Embracing Religious Diversity

Alyssa - USA
Entered on December 3, 2008
Age Group: 18 - 30
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I believe that Americans must learn about and interact with people of different religions in order to benefit themselves as well as society as a whole. In A New Religious America, Diana Eck discusses the fact that America is becoming increasingly diverse. Eck argues that, in order for our religiously diverse country to function at its best, we need to interact across religious lines. I agree with Eck that this approach would be most advantageous. In my opinion, engagement is the best way to gain friendships, learn from one another, and reduce hostility and fear.

My high school experience has helped me shape my belief. I attended a private Jewish school until the 8th grade where I developed a strong Jewish identity. My transition into high school was an eye-opening experience. I went from a class of 100 Jewish students to a class of 600 students of various religions and ethnicities. I decided to embrace my new surroundings, which allowed me to develop meaningful friendships with Christians, Chaldeans, Muslims, and Hindus. Sometimes we would talk about our religion, however, most of the time we talked about common experiences that we shared as teenagers in our American culture. We created close and meaningful bonds while still staying grounded in our own religious and ethnic traditions. Since many of their parents came from different countries, I was able to learn a little about different parts of the world. It was always a lot of fun to eat their food and learn about their customs.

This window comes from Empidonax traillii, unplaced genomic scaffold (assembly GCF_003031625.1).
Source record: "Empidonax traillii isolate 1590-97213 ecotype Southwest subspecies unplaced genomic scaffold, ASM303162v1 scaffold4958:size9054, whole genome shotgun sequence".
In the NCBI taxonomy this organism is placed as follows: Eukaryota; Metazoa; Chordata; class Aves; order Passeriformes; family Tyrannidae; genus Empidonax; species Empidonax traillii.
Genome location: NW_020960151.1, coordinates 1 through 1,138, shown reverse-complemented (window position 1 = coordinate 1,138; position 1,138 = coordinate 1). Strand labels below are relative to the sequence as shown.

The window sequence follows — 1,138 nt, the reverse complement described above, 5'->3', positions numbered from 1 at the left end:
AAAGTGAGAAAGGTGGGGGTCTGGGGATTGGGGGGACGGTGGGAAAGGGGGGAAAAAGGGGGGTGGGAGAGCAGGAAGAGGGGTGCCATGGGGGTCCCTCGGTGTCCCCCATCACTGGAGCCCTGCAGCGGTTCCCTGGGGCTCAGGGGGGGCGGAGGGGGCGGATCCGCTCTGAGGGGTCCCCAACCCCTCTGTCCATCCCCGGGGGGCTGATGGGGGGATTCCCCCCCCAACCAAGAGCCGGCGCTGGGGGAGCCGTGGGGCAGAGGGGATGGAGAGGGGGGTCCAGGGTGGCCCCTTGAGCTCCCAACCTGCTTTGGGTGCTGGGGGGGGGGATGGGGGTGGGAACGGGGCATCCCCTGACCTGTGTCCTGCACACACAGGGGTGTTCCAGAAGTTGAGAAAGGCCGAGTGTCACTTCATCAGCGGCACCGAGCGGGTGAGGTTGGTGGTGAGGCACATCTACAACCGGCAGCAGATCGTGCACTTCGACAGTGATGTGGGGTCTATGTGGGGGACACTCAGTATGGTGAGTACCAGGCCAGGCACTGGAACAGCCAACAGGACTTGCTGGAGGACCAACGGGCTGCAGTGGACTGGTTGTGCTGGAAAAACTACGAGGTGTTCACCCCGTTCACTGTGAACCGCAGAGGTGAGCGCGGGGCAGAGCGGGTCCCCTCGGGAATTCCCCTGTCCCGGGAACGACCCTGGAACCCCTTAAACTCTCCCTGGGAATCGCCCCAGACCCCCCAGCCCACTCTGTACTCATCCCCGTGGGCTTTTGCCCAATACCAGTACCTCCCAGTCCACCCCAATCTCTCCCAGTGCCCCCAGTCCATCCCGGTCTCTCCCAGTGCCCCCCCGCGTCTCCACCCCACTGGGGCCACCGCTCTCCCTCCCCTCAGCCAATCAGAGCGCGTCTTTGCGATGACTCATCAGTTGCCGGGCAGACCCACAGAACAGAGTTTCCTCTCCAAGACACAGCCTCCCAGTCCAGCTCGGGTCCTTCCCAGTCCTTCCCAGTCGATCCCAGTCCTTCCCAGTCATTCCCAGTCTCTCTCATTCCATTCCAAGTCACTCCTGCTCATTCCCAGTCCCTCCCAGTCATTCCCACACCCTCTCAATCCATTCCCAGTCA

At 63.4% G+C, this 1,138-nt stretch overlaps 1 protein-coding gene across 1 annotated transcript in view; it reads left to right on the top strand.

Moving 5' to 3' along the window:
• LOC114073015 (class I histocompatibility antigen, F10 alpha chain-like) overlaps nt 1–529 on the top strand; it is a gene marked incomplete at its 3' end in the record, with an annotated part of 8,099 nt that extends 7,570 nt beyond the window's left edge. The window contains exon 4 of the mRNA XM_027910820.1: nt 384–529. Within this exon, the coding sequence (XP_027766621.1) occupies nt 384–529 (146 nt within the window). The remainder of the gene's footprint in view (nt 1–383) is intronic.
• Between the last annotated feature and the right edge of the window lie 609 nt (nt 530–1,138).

The most important reason why we must interact with one another is to live in a more peaceful society. The prevalence of hate crimes in America is disturbing. When people are not educated properly, stereotypes are easily formed, and as a result hatred and violence can arise. Americans need to take action to eliminate hostility between people of different religions. Since the youth are our country’s future, we should focus on giving them an education and experience that will foster a tolerant society. Starting in preschool, children should be taught to respect all people, and by high school, they should learn about various religious practices. All throughout their educational experience, they should be given many opportunities to work and play with people of different religions. I found a reading in my siddur (a Jewish prayer book) called No Religion Is an Island, which explains that “there can be disagreement without disrespect.” This is an important concept for Americans to understand.

I believe in the importance of becoming educated about people of different religions so that we can increase the quality of our communication and decrease stereotyping. It is important to get to know people individually rather than judging them based on their religion. This can help us live more peacefully within our own communities as well as become more globally connected. As people of different religions continually interact with one another, it is important that both parties are educated and open-minded. If we can create an understanding and appreciation for one another, I believe that religion in America can serve as a model for other countries.